Country, region and language selection

International websites


Americas / Oceania

Africa and Middle East

Asia / Pacific

Blau leuchtende Glasfaserkabel, als Bild für das Thema Digitalisierung
10 min read

Die Sprache der Digitalisierung: Diese Begriffe sollten Sie kennen.

Der AR-Spezialist freut sich über sein neues Wearable. Es war sein erster Bitcoin-Einkauf – und der war sicher: dank Blockchain-Technologie. Sie verstehen nur Bahnhof? Das müssen Sie nicht: unser Glossar macht die gängigsten Begriffe der Digitalisierung einfach für Sie verständlich.

Der AR-Spezialist freut sich über sein neues Wearable. Es war sein erster Bitcoin-Einkauf – und der war sicher: dank Blockchain-Technologie. Sie verstehen nur Bahnhof? Das müssen Sie nicht: unser Glossar macht die gängigsten Begriffe der Digitalisierung einfach für Sie verständlich.

The most important terms from the world of digitalisation

Simply put, an algorithm is a calculation method that solves complex problems in clearly defined steps. In the age of digitalisation, algorithms are indispensable for analysing data and making it usable. KSB Guard also uses algorithms to interpret recorded pump data.

Augmented reality (AR)
Augmented reality is a computer-based representation of the real environment, superimposed with virtual aspects. With AR, service technicians can, for example, view a machine on a display and display additional information.

Big data
Big data is one of the core concepts in the age of digitalisation. It refers to large amounts of data that have been generated from various sources and are saved, processed and evaluated.

Bitcoin is a digitally generated cryptocurrency that has been around since 2009 and can be used to pay for things online. The digital currency works differently to regular money because Bitcoin consists only of data. Bitcoin is exchanged directly between the buyer and the seller. The virtual monetary system is not controlled or managed by any bank or state in the world. Instead, the value of Bitcoin is determined by the exchange rate through supply and demand on exchanges. Bitcoin is generated using complex encryption technologies (blockchain) that make counterfeiting virtually impossible, meaning that Bitcoin is extremely secure.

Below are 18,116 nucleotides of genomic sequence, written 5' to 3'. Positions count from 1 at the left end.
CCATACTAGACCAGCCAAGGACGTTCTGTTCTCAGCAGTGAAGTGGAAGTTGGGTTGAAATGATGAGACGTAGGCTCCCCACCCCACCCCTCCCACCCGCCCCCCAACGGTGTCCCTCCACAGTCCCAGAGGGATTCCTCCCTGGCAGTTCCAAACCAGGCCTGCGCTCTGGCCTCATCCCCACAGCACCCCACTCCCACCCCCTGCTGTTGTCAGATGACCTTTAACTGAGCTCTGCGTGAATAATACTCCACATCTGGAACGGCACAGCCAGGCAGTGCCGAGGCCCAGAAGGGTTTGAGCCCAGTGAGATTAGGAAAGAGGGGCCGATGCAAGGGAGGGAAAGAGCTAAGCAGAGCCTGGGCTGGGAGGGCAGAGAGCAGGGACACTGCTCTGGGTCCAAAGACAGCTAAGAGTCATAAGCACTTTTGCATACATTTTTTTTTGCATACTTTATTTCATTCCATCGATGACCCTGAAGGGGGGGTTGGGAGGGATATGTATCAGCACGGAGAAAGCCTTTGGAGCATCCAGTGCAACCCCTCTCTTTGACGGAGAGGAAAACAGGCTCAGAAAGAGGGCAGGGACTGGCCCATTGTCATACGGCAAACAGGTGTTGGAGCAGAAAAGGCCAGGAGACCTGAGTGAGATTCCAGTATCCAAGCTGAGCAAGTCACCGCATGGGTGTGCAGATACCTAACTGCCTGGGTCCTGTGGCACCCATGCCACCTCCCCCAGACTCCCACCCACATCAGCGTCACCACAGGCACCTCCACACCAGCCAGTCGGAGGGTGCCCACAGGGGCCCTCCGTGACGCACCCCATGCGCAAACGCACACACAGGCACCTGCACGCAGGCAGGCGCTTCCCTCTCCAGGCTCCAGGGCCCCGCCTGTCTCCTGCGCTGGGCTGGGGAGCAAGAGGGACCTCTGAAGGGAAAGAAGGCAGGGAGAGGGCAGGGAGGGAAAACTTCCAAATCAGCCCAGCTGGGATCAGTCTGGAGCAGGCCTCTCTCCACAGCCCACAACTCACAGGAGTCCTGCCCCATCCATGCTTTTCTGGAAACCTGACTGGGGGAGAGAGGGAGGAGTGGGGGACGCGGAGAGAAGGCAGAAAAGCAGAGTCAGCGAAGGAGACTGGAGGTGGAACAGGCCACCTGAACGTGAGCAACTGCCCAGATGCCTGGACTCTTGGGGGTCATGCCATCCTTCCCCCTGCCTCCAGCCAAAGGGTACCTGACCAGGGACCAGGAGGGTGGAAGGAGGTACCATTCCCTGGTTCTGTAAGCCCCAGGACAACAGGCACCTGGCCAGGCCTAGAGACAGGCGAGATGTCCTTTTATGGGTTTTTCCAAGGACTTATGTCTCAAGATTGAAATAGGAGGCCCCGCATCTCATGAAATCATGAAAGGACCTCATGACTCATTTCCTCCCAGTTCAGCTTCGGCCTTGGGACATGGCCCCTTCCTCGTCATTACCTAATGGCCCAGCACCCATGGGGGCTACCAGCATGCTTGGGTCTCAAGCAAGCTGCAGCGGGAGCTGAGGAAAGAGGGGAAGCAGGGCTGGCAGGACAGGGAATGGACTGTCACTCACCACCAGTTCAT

Bitcoin and blockchain are closely linked. The blockchain is a kind of warranty, i.e. proof that something is what it claims to be. In the non-digital world, we trust that a banknote is genuine and will retain its value tomorrow. For this, however, we need an intermediary, such as a bank. Blockchain technology, on the other hand, is a versatile, digital intermediary, an instance of trust that does not require humans. Here, trust in the blockchain is represented by an encrypted computer code.

An example: Person A wants to transfer one bitcoin to person B. The blockchain network now deducts the bitcoin from the network entry of person A and adds it to the network entry of person B. The blockchain network has no control centre, i.e. no single bank computer. Instead, it is is distributed over many different computers – all over the Internet, worldwide. The network records precisely, but anonymously, who owns what amount of bitcoin, and who transfers what to whom. You may compare it to a long table: Every change is recorded by the blockchain system in this table. Nothing that has been documented in its rows and columns can ever be changed or deleted. This creates an ever longer chain of table entries. The transactions executed during a given period of time are held in blocks which in turn form chains. Hence the name blockchain.

The word bot is short for robot. A bot is software that performs repetitive tasks automatically and, for the most part, autonomously. Search engines use, for example, bots to scan web pages and enter them into the search index. There are also social bots, which imitate human communication behaviour, especially on social media, by sending friend requests on Facebook or following other accounts on Twitter, for example.

The term cloud has been around since the 1990s. It comes from IT and describes the interaction of several servers over the Internet. The cloud is essentially a computer cloud, data cloud or Internet cloud over which servers exchange different information with each other. In common parlance, the term cloud is also used to refer to cloud computing generally.

Cloud computing
In cloud computing, computing resources are made available via the Internet. This includes servers and storage, but also software and analysis functions. Cloud computing offers companies a number of advantages such as cost savings due to not requiring in-house infrastructures, services that are always state-of-the-art, and greater data security because cloud providers are able to invest more in data security than would be possible for many SMEs.

Cyber-physical systems (CPS)
Cyber-physical systems (CPS) play an important role in Industry 4.0. These are systems in which mechanical components are connected to each other via networks and modern information technology. As a rule, CPS consist of three parts: the mechanical components, the software and information technology.

Data mining
Data mining is the systematic application of computer-based methods to identify patterns, trends or correlations from large volumes of data.

Digital twin